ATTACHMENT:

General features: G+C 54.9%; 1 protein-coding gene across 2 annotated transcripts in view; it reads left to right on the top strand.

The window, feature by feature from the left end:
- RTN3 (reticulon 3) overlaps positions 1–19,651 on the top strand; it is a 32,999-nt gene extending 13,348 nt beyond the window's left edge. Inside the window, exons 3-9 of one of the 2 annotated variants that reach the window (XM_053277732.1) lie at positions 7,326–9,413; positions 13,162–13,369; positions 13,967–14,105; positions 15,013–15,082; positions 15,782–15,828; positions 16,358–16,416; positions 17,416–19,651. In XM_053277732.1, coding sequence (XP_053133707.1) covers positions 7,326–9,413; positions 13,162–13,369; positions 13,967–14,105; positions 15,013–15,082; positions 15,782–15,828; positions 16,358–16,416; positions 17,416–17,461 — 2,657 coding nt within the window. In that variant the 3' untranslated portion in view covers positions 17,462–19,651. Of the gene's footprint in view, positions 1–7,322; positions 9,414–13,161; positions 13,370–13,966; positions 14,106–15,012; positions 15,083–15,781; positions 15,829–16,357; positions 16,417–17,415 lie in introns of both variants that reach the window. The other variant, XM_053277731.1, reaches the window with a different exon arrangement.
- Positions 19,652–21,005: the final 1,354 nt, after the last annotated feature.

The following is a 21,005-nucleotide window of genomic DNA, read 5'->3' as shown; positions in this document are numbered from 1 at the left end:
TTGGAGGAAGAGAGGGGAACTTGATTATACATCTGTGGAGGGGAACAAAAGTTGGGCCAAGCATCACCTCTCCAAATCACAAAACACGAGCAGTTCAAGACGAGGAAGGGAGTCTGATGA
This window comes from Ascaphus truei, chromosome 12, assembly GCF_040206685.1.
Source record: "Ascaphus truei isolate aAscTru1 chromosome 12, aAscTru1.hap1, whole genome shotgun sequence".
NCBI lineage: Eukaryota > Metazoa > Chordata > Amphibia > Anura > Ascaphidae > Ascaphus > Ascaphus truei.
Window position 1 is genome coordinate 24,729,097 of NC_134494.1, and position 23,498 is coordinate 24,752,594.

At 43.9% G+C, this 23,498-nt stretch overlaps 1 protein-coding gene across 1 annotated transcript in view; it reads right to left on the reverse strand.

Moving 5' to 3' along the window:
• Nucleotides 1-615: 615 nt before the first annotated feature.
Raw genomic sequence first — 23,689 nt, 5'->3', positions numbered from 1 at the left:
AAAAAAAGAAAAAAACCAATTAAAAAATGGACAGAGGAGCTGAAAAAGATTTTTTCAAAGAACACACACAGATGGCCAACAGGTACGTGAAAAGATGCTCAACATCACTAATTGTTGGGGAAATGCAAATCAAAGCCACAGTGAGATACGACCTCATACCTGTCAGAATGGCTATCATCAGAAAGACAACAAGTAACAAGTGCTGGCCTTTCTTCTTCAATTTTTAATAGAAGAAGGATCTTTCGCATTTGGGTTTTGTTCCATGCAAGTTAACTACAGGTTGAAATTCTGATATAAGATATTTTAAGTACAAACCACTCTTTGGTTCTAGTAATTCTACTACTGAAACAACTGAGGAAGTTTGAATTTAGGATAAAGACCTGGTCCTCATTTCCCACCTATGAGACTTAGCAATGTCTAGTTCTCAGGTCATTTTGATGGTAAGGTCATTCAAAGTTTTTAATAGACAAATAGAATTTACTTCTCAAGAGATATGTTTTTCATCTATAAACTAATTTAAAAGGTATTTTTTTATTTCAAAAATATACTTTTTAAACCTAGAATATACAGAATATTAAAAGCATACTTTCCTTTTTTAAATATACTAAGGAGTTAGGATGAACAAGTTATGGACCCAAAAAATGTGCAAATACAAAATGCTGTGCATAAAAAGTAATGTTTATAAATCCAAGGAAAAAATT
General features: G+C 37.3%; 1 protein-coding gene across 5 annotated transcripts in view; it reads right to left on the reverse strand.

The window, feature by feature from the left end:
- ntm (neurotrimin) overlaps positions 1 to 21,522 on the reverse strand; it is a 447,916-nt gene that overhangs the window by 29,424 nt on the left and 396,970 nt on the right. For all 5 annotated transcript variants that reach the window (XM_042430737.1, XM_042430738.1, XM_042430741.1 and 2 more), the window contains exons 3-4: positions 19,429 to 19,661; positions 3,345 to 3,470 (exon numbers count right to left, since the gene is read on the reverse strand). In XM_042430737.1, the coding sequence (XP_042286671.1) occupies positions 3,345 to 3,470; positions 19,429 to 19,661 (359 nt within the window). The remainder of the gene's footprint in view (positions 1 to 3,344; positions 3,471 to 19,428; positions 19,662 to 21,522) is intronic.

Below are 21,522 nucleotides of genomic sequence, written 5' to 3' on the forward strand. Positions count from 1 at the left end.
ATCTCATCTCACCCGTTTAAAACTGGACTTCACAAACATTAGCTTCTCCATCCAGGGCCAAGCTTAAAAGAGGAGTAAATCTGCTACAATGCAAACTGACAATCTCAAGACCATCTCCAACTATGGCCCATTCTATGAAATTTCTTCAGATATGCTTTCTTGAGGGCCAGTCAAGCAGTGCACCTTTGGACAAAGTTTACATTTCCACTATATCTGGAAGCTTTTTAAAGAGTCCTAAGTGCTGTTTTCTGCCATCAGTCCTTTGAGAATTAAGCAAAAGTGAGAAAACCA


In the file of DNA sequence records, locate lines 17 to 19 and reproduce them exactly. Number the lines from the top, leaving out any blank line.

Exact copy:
The window, feature by feature from the left end:
- ntm (neurotrimin) overlaps positions 1 to 21,522 on the reverse strand; it is a 447,916-nt gene that overhangs the window by 29,424 nt on the left and 396,970 nt on the right. For all 5 annotated transcript variants that reach the window (XM_042430737.1, XM_042430738.1, XM_042430741.1 and 2 more), the window contains exons 3-4: positions 19,429 to 19,661; positions 3,345 to 3,470 (exon numbers count right to left, since the gene is read on the reverse strand). In XM_042430737.1, the coding sequence (XP_042286671.1) occupies positions 3,345 to 3,470; positions 19,429 to 19,661 (359 nt within the window). The remainder of the gene's footprint in view (positions 1 to 3,344; positions 3,471 to 19,428; positions 19,662 to 21,522) is intronic.

Below are 21,522 nucleotides of genomic sequence, written 5' to 3' on the forward strand. Positions count from 1 at the left end.